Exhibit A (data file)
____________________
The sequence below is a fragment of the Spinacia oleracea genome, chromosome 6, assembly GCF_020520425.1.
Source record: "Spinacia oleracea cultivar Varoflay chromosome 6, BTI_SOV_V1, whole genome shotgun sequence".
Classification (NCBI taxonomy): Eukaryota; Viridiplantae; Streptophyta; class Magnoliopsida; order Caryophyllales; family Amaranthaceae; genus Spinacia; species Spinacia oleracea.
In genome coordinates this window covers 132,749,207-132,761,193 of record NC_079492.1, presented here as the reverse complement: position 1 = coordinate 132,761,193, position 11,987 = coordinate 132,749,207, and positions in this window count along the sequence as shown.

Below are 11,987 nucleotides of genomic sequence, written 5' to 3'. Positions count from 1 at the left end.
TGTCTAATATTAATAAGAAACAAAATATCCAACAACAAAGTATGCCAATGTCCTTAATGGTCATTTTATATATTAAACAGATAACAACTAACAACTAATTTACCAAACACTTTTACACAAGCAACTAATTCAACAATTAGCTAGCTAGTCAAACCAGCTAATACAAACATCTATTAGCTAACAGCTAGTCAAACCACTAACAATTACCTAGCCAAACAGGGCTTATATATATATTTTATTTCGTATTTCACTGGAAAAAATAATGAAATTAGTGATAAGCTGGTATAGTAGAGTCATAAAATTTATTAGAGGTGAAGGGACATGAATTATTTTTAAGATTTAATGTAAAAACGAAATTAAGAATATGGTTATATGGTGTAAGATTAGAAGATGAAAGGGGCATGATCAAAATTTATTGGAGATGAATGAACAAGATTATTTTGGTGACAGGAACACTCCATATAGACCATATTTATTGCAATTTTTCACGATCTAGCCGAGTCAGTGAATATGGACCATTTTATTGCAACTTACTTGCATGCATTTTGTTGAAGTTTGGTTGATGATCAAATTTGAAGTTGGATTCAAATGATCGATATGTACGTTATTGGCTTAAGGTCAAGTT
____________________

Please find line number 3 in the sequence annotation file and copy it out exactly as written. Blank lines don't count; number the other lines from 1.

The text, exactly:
Classification (NCBI taxonomy): Eukaryota; Viridiplantae; Streptophyta; class Magnoliopsida; order Caryophyllales; family Amaranthaceae; genus Spinacia; species Spinacia oleracea.